« Reply #8 on: January 10, 2018, 06:33:33 PM »

My impression is that, in theory, an RGB-LED backlight would be superior to a "white" LED backlight. 
Yes indeed! With GB-R LED too.
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Andrew Rodney
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Chris Kern

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Re: NEC PA-243w
« Reply #9 on: January 10, 2018, 07:24:15 PM »

My impression is that, in theory, an RGB-LED backlight would be superior to a "white" LED backlight.

Yes indeed! With GB-R LED too.

Understood, but GB-R isn't an option with NEC, correct?  Since I'm using a PA-272w as my primary monitor, and SpectraView for calibration, I'm inclined to stick with a 24-inch NEC replacement for my PA-241w secondary display.

Am I missing something?

Frodo

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Re: NEC PA-243w
« Reply #10 on: January 11, 2018, 03:59:28 AM »

Following some on-line research, I found out that:
- Some TVs use AMOLED technology (active-matrix organic light-emitting diode), where the sub-pixels actually emit light.
- Our displays are highly likely to use LCD sub-pixels which do not emit light, so need some form of backlighting.

Backlighting is generally of four types (http://www.en-touch.com/comparing-the-different-types-of-lcd-backlights/):
- Cold Cathode Fluorescent Lamps (CCFL)
- Edge-lit LED (EL-WLED)
- WLED –with WLED, the rear panel of the LCD display is lit with a vast array of white-colored LEDs, all of which are placed behind a diffuser.  one of the benefits of WLED is its ability to dim the brightness of the LED in certain areas. Much like EL-WLED, this boosts the contrast ratio of the display. WLED backlights are commonly use in big-screen LCD TVs and select computer monitors.
- RGB LED — a fourth type of backlight display use in LCDs is RGB LED. This technology is similar to WLED but with one major defining characteristic: it uses an array of red-green-blue (RGB) LEDs instead white LEDs. This results in higher color gamuts and better overall picture quality than its counterpart.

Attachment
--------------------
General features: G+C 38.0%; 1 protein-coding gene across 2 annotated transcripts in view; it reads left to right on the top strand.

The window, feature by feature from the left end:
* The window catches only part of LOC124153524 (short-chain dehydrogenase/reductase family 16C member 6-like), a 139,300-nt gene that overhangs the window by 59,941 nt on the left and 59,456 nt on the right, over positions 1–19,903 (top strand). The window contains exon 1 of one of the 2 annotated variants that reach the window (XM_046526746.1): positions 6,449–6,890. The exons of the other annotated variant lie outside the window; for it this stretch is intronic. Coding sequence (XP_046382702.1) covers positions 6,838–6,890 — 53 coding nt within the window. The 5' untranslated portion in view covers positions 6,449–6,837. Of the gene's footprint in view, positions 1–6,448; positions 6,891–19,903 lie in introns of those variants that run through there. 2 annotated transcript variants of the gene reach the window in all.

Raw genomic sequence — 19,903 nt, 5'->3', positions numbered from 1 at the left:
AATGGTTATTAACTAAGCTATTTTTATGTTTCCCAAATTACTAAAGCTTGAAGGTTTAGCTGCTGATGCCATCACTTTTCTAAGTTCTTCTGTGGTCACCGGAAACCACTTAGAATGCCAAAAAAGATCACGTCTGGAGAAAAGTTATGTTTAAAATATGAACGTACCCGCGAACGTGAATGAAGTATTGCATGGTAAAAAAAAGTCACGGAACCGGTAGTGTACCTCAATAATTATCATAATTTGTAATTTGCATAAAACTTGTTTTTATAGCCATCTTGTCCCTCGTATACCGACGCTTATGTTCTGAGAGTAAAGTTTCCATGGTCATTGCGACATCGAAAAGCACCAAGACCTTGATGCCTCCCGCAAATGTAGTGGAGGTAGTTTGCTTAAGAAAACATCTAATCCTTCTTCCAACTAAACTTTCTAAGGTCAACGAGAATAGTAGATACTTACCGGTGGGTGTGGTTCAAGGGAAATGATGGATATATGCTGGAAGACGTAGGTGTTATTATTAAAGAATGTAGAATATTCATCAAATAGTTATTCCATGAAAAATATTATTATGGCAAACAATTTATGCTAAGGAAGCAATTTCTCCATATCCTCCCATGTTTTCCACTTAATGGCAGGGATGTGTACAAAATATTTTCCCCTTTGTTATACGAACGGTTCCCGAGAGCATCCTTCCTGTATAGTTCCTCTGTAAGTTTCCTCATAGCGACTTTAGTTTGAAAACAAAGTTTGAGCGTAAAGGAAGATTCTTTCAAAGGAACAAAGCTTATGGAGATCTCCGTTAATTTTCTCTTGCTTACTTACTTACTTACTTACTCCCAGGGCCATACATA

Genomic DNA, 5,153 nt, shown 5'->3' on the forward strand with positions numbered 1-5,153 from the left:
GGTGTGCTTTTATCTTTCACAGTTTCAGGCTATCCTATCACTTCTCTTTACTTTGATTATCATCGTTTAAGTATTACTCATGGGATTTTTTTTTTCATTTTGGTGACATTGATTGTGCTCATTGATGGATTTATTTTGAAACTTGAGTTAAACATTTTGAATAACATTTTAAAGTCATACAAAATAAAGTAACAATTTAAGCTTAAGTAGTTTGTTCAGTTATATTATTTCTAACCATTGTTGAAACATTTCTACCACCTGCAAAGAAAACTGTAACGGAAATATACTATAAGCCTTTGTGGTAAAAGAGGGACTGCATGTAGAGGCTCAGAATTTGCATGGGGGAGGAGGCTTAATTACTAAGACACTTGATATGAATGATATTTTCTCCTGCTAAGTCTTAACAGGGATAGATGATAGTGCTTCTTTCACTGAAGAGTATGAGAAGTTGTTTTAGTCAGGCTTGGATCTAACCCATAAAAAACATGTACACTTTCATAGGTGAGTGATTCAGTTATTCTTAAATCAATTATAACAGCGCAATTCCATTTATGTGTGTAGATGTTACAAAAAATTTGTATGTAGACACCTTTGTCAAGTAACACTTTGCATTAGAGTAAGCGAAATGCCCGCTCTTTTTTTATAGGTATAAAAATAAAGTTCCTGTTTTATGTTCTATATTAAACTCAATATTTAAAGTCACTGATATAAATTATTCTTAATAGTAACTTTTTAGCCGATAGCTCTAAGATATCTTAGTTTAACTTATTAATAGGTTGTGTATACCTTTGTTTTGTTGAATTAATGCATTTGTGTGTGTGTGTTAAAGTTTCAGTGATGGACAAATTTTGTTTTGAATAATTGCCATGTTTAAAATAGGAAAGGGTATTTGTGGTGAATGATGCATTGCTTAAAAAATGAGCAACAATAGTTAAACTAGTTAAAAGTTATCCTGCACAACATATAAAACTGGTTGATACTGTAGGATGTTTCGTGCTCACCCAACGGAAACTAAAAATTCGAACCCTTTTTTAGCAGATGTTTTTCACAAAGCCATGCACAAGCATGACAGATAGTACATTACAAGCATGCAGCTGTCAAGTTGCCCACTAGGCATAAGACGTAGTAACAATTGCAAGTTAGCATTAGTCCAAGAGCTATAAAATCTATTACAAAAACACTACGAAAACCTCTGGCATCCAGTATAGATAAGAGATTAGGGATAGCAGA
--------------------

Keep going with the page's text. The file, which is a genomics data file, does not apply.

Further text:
There is another type: GBr-LED, which uses green and blue LEDs with a red phosphor to provide whiter light.
There is also a relatively recent technology called quantum dot, but I won't go into this.

This site provides good analysis of the benefits of WLED vs RGB: https://pcmonitors.info/articles/the-evolution-of-led-backlights/
From this I conclude that:
- W-LED are not actually white, but strongly blue and use a yellow phosphor to broaden the spectrum.  However, they still have a strong peak in blue and a shoulder in yellow, green and red.  The blue must be flitered out. This technology is typically used in sRGB screens
- RGB-LED have three peaks, but are presumably easier to filter out to produce a more easily controlled white light.  This technology is used in wide-gamut displays
- GBr-LED seems to fall in between.

EL-LED displays have the advantage of being thinner.
RGB-LEDs are much thicker and typically (much) more expensive.

It also seems that the quality of the display will depend on the quality of the LEDs, the filters and the TFT LCD matrix.
However, it seems that RGB-LED will produce a wider gamut than W-LEDs, and that GBr-LED is also better than W-LED (everything being equal).

It is not clear to me why the PA-243 has gone to W-LED from the 242's GBr-LED.  I speculate that this is driven by a desire to reduce the thickness of the display and possibly to reduce costs.

As it appears to me that the PA-243 has moved backwards, I will purchase a PA-242.

PS: I'm a dumb biologist, not an electronics engineer and probably have lots wrong in here!

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DP

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Re: NEC PA-243w
« Reply #11 on: January 11, 2018, 08:08:32 AM »

It is not clear to me why the PA-243 has gone to W-LED from the 242's GBr-LED.  I speculate that this is driven by a desire to reduce the thickness of the display and possibly to reduce costs.

NEC does not make panels, it buys panels from the likes of LG ... so whatever supplier has to offer... and if supplier makes panels using WLED that deliver on specs then why not. more so when there is more margin to be made ?

thickness ? PA242 simply reuses the old plastic shell housing panel assembly that was left from the days of CCFL in PA241 (a lot of heat to be dissipated)


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digitaldog